I’m not usually one for landmark posts because I felt nothing in my life was really worth writing about. I always felt my life was typical, nothing out of the ordinary happened. I joined Hatrack when I was in high school under the name “Wetchik”. I later changed it to “Nick” because people who are unfamiliar with the Homecoming series that it meant “Wet Chick”. I remember finding Hatrack when I was looking for more of OSC’s works online since Ender’s Game was required reading for freshman English. I was amazed by the humor and intelligence of this community. I remembered having a lot in common with many users here, with a minor disagreement with Primal Curve about some music preferences, which he still teases me about to this day (namely Creed). So what I would like to say at beginning of this post is thank you for being the community that you are, for being a place I can bounce off ideas about pretty much anything from computers to politics. Thank you for support in times of trouble, which I have had. I have grown a lot in no small part due to my interaction with this community. What is the purpose of a landmark post? I used to think it was for attention-getting, until I found something I had experienced in life that was worth writing about, not for sharing as much as the act of writing it itself. I write this because I feel it helps me understand myself better. This landmark is about my late fiancée.
The most important experience in my life was my fiancée Amanda. We met when I was 14, but only briefly. I still remember sitting with her and talking for hours while our parents were out having fun, for they were friends (which is how we met). She was one of the most warm-hearted people I had ever met. I knew we clicked from the first few minutes of talking, but I was only there for a day.
I went home, but we would occasionally see each other on vacations our families shared. We were both quite shy at the time, being about 16. It was my sister who gave her my number since she saw that Amanda had a crush on me, but I was too shy to notice. We started emailing and eventually calling each other on a regular basis. We were really good friends at first, and went into a 150 mile long distance relationship. Much as it galls me, my sister matched me up right for once.
She had kidney disease from a very young age however, and we were quite open about talking about what would happen if her transplanted kidney were to fail. I told her I would be with her every step of dialysis, every step of anything required to keep her as healthy as possible, though I wished none of it would come to pass.
We both graduated high school in 2003. My income from my first job was not enough to move let alone live in the expensive area that she did, nor could she afford to move either. We both became frustrated and went our separate ways, only to find that we hated life apart. We still called each other, but we both found that it was a horrible decision that we both hated living with. We decided to get back together and I went to school full time and worked 30 hours a week.
She was the most encouraging when I was struggling to find the energy just to get through tech school. I finally graduated at the end of 2005, dipped into savings to move close to her and found a job in January of 2006. This marked the beginning of the happiest time of my life. We lived together and we were with each other constantly. We shared all the same friends. We still had our nights to ourselves, she would go out with the girls, me with the guys.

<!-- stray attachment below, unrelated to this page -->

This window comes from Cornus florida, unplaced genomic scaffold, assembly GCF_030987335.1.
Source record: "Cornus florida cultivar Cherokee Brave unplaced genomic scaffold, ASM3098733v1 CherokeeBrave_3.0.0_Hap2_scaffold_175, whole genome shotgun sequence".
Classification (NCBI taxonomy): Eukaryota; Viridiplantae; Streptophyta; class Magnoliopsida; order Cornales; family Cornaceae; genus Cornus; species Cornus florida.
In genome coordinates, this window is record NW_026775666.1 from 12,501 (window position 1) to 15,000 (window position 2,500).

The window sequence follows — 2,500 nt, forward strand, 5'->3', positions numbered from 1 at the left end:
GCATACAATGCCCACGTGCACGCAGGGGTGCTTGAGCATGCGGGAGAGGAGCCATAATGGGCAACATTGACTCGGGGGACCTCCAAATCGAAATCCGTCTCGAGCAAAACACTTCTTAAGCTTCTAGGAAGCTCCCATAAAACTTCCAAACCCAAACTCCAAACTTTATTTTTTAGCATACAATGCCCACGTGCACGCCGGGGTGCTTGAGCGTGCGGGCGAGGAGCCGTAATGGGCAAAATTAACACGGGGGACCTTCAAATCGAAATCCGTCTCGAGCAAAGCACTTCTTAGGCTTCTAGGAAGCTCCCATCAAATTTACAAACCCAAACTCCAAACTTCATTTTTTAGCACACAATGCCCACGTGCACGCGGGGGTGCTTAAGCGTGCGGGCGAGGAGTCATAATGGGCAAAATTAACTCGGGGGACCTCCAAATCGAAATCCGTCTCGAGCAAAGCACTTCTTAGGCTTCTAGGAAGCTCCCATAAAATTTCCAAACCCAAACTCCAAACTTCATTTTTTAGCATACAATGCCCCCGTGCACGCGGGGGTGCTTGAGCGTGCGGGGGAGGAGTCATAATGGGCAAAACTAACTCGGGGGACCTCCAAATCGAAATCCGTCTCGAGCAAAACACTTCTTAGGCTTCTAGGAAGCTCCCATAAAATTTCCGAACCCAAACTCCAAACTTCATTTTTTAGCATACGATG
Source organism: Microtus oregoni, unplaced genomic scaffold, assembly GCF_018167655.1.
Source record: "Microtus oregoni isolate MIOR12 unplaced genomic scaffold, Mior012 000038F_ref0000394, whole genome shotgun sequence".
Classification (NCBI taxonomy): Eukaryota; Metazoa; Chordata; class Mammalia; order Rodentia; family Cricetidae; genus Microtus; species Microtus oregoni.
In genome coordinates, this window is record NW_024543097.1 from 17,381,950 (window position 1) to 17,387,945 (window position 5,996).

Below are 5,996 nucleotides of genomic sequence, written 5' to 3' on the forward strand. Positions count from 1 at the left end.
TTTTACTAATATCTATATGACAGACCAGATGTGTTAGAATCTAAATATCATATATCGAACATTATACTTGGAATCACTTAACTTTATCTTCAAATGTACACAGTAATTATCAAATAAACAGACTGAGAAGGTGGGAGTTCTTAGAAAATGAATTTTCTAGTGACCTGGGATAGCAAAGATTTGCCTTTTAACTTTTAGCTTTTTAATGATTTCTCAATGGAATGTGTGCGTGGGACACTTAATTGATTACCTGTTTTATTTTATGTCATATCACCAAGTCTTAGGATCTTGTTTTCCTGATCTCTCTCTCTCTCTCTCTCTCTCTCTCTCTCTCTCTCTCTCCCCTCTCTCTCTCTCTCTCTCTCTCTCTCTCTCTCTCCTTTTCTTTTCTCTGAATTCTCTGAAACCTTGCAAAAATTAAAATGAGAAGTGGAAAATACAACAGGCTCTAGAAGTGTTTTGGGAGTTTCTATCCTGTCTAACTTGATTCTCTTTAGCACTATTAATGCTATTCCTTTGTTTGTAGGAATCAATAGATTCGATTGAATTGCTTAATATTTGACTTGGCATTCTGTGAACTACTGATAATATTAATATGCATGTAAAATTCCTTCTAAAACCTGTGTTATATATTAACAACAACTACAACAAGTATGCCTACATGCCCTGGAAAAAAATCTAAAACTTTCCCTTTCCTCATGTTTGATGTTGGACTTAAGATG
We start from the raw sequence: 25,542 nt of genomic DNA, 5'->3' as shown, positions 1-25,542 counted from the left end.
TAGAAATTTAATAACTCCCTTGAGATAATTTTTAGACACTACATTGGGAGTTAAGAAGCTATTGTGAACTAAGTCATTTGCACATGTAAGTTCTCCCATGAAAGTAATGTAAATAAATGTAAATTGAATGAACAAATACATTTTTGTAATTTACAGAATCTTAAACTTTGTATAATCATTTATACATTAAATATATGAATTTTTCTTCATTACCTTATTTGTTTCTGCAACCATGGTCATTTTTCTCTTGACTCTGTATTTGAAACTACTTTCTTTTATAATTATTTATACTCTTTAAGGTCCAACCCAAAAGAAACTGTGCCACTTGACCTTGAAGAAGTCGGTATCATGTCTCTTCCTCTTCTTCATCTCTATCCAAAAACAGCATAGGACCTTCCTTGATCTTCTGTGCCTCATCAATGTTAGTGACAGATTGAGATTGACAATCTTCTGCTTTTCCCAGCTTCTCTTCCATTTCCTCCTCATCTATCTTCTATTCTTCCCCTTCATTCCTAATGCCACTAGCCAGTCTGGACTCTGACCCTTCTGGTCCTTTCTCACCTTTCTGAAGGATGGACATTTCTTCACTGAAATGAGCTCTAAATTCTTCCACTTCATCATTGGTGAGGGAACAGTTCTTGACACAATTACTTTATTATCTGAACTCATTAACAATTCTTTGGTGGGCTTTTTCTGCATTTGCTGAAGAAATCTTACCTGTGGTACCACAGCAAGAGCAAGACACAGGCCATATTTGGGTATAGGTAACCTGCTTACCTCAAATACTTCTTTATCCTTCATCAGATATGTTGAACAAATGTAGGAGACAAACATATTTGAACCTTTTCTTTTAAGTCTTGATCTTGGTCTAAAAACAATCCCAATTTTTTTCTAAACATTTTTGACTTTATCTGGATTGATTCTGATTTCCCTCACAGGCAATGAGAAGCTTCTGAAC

We were both happy. I had a bright career ahead of me, she had her business starting to take off, and all of our ducks seemed to be in a row. That was when her kidney was starting to lose its resilience in the middle of 2006. Her labs were continuing to decline and eventually had to go on dialysis. She developed epilepsy and had to start taking medicine for that. Her immune system weakened, and she got what we thought was a bad cold one night. It all happened so fast. I woke up, she seemed ok, she said goodbye. I asked how she was feeling and she answered with a groan but she said it would get better. I didn’t know that would have been that last time I talked to her.
I went to work and got the call from her mom. She was in the ICU. I rushed to the hospital only to find her sedated and unaware. I kept thinking that she dodged so many bullets in the past; this will just be one more. It turns out that her white blood cell count was so low that she no immune system to work with antibiotics the doctors were giving her. They were having no effect since it was an advanced strain of staph called MRSA. She fought for 2 days. I told her goodbye when the doctors told me it was time, unable to know if she could hear me, I think she did. I’m hoping she could feel the touch of her hand in mine when she passed.
She was the bravest and strongest human being I have ever met, I know I’ll never meet another like her. She was compassionate and sincere. She was genuine. She would have made for a very happy life had I married her. I don’t know yet the reason behind why I only knew her for such a short time, but I’m thankful that I got to know her as long as a I did.
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